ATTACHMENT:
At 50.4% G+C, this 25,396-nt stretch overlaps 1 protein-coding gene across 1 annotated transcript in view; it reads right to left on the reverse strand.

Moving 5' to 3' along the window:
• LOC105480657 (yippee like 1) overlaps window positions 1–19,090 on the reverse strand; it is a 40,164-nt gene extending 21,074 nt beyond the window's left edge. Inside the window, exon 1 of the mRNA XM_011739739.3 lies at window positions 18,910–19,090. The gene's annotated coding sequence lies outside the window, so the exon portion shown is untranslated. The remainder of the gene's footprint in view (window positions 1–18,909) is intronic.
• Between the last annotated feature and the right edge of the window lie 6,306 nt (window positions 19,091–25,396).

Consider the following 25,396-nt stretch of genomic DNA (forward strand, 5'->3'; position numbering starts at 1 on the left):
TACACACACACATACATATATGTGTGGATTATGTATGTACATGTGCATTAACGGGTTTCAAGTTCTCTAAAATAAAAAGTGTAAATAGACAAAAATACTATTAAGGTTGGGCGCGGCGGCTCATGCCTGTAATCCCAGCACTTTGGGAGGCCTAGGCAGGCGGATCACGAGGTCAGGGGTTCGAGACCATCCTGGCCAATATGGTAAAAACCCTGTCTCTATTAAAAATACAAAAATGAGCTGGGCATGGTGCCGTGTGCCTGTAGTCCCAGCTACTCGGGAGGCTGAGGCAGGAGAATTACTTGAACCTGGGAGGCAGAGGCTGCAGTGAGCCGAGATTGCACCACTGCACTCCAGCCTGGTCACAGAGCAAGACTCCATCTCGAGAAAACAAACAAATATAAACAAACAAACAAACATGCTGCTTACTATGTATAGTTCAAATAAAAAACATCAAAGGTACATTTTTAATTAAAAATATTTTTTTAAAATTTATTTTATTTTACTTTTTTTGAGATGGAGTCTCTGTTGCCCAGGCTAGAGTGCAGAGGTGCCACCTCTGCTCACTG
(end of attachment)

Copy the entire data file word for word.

At 50.4% G+C, this 25,396-nt stretch overlaps 1 protein-coding gene across 1 annotated transcript in view; it reads right to left on the reverse strand.

Moving 5' to 3' along the window:
• LOC105480657 (yippee like 1) overlaps window positions 1–19,090 on the reverse strand; it is a 40,164-nt gene extending 21,074 nt beyond the window's left edge. Inside the window, exon 1 of the mRNA XM_011739739.3 lies at window positions 18,910–19,090. The gene's annotated coding sequence lies outside the window, so the exon portion shown is untranslated. The remainder of the gene's footprint in view (window positions 1–18,909) is intronic.
• Between the last annotated feature and the right edge of the window lie 6,306 nt (window positions 19,091–25,396).

Consider the following 25,396-nt stretch of genomic DNA (forward strand, 5'->3'; position numbering starts at 1 on the left):
TACACACACACATACATATATGTGTGGATTATGTATGTACATGTGCATTAACGGGTTTCAAGTTCTCTAAAATAAAAAGTGTAAATAGACAAAAATACTATTAAGGTTGGGCGCGGCGGCTCATGCCTGTAATCCCAGCACTTTGGGAGGCCTAGGCAGGCGGATCACGAGGTCAGGGGTTCGAGACCATCCTGGCCAATATGGTAAAAACCCTGTCTCTATTAAAAATACAAAAATGAGCTGGGCATGGTGCCGTGTGCCTGTAGTCCCAGCTACTCGGGAGGCTGAGGCAGGAGAATTACTTGAACCTGGGAGGCAGAGGCTGCAGTGAGCCGAGATTGCACCACTGCACTCCAGCCTGGTCACAGAGCAAGACTCCATCTCGAGAAAACAAACAAATATAAACAAACAAACAAACATGCTGCTTACTATGTATAGTTCAAATAAAAAACATCAAAGGTACATTTTTAATTAAAAATATTTTTTTAAAATTTATTTTATTTTACTTTTTTTGAGATGGAGTCTCTGTTGCCCAGGCTAGAGTGCAGAGGTGCCACCTCTGCTCACTG